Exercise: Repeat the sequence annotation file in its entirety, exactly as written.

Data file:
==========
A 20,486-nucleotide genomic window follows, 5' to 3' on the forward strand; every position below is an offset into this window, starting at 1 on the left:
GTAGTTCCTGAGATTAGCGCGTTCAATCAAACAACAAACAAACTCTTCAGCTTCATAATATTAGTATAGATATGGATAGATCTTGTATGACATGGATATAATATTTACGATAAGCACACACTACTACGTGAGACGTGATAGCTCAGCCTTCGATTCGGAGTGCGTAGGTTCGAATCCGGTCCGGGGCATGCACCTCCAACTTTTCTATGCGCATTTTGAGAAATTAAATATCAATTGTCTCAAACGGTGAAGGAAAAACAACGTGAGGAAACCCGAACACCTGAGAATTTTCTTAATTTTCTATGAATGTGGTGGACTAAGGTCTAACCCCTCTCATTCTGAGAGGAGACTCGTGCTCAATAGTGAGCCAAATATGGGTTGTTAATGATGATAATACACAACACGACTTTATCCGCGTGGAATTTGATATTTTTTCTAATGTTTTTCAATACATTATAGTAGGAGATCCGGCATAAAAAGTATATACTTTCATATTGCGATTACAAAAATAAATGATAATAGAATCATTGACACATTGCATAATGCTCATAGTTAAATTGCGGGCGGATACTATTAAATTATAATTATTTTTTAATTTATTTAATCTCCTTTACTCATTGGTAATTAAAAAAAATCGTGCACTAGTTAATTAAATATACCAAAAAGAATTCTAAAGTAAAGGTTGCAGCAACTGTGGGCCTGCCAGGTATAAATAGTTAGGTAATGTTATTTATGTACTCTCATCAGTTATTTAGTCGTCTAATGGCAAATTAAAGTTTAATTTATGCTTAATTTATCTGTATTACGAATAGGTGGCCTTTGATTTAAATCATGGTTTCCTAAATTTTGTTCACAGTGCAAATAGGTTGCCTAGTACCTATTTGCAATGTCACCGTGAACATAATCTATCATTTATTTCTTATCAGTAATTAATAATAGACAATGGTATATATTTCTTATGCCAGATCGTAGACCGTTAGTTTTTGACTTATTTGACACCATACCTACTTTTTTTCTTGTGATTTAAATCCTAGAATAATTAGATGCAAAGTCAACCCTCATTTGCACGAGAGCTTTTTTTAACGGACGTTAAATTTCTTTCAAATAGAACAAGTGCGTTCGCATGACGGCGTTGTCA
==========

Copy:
A 20,486-nucleotide genomic window follows, 5' to 3' on the forward strand; every position below is an offset into this window, starting at 1 on the left:
GTAGTTCCTGAGATTAGCGCGTTCAATCAAACAACAAACAAACTCTTCAGCTTCATAATATTAGTATAGATATGGATAGATCTTGTATGACATGGATATAATATTTACGATAAGCACACACTACTACGTGAGACGTGATAGCTCAGCCTTCGATTCGGAGTGCGTAGGTTCGAATCCGGTCCGGGGCATGCACCTCCAACTTTTCTATGCGCATTTTGAGAAATTAAATATCAATTGTCTCAAACGGTGAAGGAAAAACAACGTGAGGAAACCCGAACACCTGAGAATTTTCTTAATTTTCTATGAATGTGGTGGACTAAGGTCTAACCCCTCTCATTCTGAGAGGAGACTCGTGCTCAATAGTGAGCCAAATATGGGTTGTTAATGATGATAATACACAACACGACTTTATCCGCGTGGAATTTGATATTTTTTCTAATGTTTTTCAATACATTATAGTAGGAGATCCGGCATAAAAAGTATATACTTTCATATTGCGATTACAAAAATAAATGATAATAGAATCATTGACACATTGCATAATGCTCATAGTTAAATTGCGGGCGGATACTATTAAATTATAATTATTTTTTAATTTATTTAATCTCCTTTACTCATTGGTAATTAAAAAAAATCGTGCACTAGTTAATTAAATATACCAAAAAGAATTCTAAAGTAAAGGTTGCAGCAACTGTGGGCCTGCCAGGTATAAATAGTTAGGTAATGTTATTTATGTACTCTCATCAGTTATTTAGTCGTCTAATGGCAAATTAAAGTTTAATTTATGCTTAATTTATCTGTATTACGAATAGGTGGCCTTTGATTTAAATCATGGTTTCCTAAATTTTGTTCACAGTGCAAATAGGTTGCCTAGTACCTATTTGCAATGTCACCGTGAACATAATCTATCATTTATTTCTTATCAGTAATTAATAATAGACAATGGTATATATTTCTTATGCCAGATCGTAGACCGTTAGTTTTTGACTTATTTGACACCATACCTACTTTTTTTCTTGTGATTTAAATCCTAGAATAATTAGATGCAAAGTCAACCCTCATTTGCACGAGAGCTTTTTTTAACGGACGTTAAATTTCTTTCAAATAGAACAAGTGCGTTCGCATGACGGCGTTGTCA